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50 Books Every Geek Should Read

50 Books Every Geek Should Read

Eric Dahl / InsideTech

January 12, 2010


“Hitchhiker’s Guide to the Galaxy,” Douglas Adams
A few geek culture infractions can be tolerated… Forget the name of that big waddling robot in Star Wars (it’s Gonk), and we’ll let that slide. Tell us you haven’t gotten to Snow Crash yet, and we may just confiscate your geek card for a while. But we’ve got to draw the line somewhere, so here it is: If you’ve never heard a line of Vogon poetry, heard tell of a substance that tastes “not quite entirely unlike tea,” or learned what number is the answer to life, the universe, and everything, I’m afraid we’ll have to destroy your geek card entirely.

Anyway, if you haven’t read Douglas Adams’ classic comic sci-fi series, don’t panic. Just do us these couple favors: First, don’t let anyone know that this happened. And second, grab yourself a copy of Hitchhiker’s immediately and start reading. If you can get through the first three chapters without laughing out loud at least twice, we’ll give you your money back.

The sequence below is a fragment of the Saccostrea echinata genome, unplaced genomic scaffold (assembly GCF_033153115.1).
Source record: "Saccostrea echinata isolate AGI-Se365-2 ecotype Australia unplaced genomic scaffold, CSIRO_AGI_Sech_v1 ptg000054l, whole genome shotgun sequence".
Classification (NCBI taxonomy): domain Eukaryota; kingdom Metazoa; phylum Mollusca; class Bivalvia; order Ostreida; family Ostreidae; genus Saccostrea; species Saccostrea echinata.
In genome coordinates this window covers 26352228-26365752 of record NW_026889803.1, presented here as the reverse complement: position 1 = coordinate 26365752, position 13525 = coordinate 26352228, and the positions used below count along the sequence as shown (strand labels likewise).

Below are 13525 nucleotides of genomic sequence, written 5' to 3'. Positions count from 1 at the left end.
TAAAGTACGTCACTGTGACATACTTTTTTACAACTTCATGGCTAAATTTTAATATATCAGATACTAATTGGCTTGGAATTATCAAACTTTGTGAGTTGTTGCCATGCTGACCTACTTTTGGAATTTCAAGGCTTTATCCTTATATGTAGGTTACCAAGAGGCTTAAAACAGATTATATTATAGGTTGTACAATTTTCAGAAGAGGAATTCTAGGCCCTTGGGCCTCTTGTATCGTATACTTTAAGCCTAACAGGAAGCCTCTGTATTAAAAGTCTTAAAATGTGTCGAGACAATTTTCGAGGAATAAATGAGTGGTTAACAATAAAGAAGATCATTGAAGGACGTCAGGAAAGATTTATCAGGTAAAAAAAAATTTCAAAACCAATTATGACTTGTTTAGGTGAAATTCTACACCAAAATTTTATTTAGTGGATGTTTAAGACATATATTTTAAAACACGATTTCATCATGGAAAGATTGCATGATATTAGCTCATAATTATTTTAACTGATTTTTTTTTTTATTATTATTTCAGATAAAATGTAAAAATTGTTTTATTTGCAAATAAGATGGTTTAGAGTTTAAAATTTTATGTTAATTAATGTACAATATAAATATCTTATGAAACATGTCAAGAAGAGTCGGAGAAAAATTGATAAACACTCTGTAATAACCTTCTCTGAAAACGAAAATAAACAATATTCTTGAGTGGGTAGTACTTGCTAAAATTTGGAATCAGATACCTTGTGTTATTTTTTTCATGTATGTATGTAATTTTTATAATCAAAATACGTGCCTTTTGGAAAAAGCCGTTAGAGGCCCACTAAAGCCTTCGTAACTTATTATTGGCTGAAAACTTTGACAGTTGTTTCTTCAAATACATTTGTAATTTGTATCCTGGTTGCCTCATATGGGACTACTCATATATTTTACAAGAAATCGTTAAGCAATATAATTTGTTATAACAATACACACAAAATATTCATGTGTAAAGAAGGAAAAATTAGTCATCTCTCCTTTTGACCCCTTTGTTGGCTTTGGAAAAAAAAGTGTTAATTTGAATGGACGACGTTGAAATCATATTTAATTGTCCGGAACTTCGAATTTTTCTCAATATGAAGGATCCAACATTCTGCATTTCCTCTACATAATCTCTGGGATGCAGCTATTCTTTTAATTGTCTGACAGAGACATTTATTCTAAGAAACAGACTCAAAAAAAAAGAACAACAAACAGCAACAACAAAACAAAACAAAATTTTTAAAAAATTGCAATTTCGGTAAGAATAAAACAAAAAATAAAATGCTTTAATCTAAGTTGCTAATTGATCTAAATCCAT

“Do Androids Dream of Electric Sheep?” Philip K. Dick
‘Cause it’s Blade Runner. And ’cause Philip K. Dick does trippy dystopic fiction better than anybody.


“Ender’s Game,” Orson Scott Card
Every geek starts out as just a smart little kid. And Ender’s the smartest of them all. Faced with attack by an alien race, the nations of the earth draft the best and brightest children of a generation and send them to Battle School – an orbiting station where they fight zero-g laser tag battles and learn space combat and command while other kids are going to kindergarten.

Ender’s journey isn’t just about saving the world and learning military and leadership strategies. It’s also about growing up as a smart kid.


“The Time Machine,” H.G. Wells
Because you don’t get any more classic than the novel that coined the phrase “time machine.”

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